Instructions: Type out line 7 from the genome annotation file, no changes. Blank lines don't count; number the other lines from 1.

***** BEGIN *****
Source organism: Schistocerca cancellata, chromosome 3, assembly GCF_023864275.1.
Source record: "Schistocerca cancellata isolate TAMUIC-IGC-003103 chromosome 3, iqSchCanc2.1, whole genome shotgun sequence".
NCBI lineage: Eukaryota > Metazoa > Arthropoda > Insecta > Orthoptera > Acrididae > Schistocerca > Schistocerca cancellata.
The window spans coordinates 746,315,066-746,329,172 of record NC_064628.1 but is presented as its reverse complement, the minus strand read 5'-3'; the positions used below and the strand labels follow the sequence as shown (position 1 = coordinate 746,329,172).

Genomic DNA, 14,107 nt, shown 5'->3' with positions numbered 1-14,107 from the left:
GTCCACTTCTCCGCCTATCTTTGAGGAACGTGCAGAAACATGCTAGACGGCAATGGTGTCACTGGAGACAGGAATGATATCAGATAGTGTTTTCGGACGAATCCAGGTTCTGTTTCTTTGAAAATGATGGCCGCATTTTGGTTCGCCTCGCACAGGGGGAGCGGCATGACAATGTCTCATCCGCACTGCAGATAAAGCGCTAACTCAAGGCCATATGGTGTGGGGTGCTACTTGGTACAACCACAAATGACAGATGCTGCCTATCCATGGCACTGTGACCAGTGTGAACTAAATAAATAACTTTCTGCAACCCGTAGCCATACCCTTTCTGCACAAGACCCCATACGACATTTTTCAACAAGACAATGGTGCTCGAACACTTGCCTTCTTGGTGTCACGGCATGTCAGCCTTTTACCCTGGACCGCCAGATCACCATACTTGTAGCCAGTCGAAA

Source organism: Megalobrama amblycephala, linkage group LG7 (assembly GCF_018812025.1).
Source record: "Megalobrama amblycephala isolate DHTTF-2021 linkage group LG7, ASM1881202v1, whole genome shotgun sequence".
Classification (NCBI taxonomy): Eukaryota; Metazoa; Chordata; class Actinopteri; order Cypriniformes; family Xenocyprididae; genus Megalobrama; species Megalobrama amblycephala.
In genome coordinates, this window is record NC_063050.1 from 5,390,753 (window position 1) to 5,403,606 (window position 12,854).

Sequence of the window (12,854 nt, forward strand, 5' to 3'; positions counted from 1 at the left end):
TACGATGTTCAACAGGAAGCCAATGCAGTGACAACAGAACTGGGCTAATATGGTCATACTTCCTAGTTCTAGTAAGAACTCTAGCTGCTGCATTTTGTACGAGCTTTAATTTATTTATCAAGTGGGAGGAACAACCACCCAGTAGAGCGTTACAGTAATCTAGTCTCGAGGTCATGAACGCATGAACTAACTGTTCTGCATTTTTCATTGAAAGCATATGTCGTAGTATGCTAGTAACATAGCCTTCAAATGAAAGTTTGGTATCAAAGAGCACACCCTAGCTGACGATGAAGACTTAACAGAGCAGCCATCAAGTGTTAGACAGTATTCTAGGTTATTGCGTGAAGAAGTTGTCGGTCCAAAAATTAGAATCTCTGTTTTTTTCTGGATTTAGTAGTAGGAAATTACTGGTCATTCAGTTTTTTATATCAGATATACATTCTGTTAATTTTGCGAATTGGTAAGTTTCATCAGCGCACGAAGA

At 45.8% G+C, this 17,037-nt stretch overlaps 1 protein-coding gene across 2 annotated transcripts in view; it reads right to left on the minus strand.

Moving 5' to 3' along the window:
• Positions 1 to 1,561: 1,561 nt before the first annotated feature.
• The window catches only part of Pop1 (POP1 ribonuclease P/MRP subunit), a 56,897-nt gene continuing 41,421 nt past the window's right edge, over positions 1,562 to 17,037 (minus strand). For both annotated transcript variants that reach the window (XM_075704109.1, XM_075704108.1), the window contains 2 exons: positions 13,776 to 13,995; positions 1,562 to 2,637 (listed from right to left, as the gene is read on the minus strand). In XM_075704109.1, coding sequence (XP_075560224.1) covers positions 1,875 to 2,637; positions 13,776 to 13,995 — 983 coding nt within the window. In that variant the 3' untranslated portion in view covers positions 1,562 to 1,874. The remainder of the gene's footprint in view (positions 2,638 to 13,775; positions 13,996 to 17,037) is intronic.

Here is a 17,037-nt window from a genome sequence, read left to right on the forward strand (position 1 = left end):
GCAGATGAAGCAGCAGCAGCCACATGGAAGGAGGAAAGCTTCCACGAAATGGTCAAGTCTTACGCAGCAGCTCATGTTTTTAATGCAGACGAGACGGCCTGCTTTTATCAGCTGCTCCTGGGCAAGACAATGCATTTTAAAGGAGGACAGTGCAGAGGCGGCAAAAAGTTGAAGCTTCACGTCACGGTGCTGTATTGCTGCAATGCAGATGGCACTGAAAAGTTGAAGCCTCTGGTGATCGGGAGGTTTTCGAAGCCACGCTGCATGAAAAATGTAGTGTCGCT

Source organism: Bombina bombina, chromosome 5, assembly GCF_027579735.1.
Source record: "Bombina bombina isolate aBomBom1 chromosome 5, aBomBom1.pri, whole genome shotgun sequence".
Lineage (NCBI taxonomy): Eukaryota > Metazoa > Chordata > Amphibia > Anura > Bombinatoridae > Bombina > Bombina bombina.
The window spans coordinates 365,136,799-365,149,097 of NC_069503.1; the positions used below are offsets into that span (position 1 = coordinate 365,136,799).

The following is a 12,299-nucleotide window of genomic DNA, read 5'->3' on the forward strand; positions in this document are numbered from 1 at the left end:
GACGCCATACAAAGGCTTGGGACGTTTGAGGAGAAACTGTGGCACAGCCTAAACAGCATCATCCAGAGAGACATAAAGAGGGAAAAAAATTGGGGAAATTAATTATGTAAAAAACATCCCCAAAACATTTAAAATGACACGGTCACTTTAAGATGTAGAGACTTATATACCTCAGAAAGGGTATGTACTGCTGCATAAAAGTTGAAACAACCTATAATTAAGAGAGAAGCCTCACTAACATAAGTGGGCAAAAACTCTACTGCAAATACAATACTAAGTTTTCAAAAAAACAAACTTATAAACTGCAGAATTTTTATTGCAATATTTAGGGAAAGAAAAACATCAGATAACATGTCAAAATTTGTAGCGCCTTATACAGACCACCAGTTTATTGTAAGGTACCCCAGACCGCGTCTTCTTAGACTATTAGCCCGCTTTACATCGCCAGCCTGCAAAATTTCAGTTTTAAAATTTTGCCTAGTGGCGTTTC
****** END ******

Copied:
Source organism: Megalobrama amblycephala, linkage group LG7 (assembly GCF_018812025.1).